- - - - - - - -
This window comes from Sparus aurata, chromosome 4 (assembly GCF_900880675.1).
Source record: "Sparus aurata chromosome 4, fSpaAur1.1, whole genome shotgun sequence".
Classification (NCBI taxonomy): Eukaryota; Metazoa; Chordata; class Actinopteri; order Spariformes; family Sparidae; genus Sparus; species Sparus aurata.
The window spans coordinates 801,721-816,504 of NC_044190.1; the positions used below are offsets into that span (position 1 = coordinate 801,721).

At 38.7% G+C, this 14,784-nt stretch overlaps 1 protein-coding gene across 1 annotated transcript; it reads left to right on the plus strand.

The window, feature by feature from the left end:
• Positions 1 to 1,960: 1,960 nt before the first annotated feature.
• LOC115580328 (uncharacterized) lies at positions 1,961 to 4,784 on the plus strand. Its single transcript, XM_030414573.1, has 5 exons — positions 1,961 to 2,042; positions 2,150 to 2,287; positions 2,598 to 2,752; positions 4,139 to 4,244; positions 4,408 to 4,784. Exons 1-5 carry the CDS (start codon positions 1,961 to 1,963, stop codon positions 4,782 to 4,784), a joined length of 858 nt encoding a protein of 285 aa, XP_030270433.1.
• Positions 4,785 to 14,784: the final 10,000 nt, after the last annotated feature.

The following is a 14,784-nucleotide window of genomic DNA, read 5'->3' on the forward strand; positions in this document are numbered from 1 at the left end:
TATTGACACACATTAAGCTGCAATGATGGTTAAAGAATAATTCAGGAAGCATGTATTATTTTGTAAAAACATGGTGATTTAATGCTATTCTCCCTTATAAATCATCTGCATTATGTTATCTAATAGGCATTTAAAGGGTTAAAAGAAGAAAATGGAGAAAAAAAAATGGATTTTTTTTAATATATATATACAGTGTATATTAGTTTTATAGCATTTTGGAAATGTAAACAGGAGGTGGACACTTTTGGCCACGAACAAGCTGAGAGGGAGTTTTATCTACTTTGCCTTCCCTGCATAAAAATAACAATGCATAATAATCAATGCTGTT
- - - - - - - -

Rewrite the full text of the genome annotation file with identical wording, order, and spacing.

This window comes from Sparus aurata, chromosome 4 (assembly GCF_900880675.1).
Source record: "Sparus aurata chromosome 4, fSpaAur1.1, whole genome shotgun sequence".
Classification (NCBI taxonomy): Eukaryota; Metazoa; Chordata; class Actinopteri; order Spariformes; family Sparidae; genus Sparus; species Sparus aurata.
The window spans coordinates 801,721-816,504 of NC_044190.1; the positions used below are offsets into that span (position 1 = coordinate 801,721).

At 38.7% G+C, this 14,784-nt stretch overlaps 1 protein-coding gene across 1 annotated transcript; it reads left to right on the plus strand.

The window, feature by feature from the left end:
• Positions 1 to 1,960: 1,960 nt before the first annotated feature.
• LOC115580328 (uncharacterized) lies at positions 1,961 to 4,784 on the plus strand. Its single transcript, XM_030414573.1, has 5 exons — positions 1,961 to 2,042; positions 2,150 to 2,287; positions 2,598 to 2,752; positions 4,139 to 4,244; positions 4,408 to 4,784. Exons 1-5 carry the CDS (start codon positions 1,961 to 1,963, stop codon positions 4,782 to 4,784), a joined length of 858 nt encoding a protein of 285 aa, XP_030270433.1.
• Positions 4,785 to 14,784: the final 10,000 nt, after the last annotated feature.

The following is a 14,784-nucleotide window of genomic DNA, read 5'->3' on the forward strand; positions in this document are numbered from 1 at the left end:
TATTGACACACATTAAGCTGCAATGATGGTTAAAGAATAATTCAGGAAGCATGTATTATTTTGTAAAAACATGGTGATTTAATGCTATTCTCCCTTATAAATCATCTGCATTATGTTATCTAATAGGCATTTAAAGGGTTAAAAGAAGAAAATGGAGAAAAAAAAATGGATTTTTTTTAATATATATATACAGTGTATATTAGTTTTATAGCATTTTGGAAATGTAAACAGGAGGTGGACACTTTTGGCCACGAACAAGCTGAGAGGGAGTTTTATCTACTTTGCCTTCCCTGCATAAAAATAACAATGCATAATAATCAATGCTGTT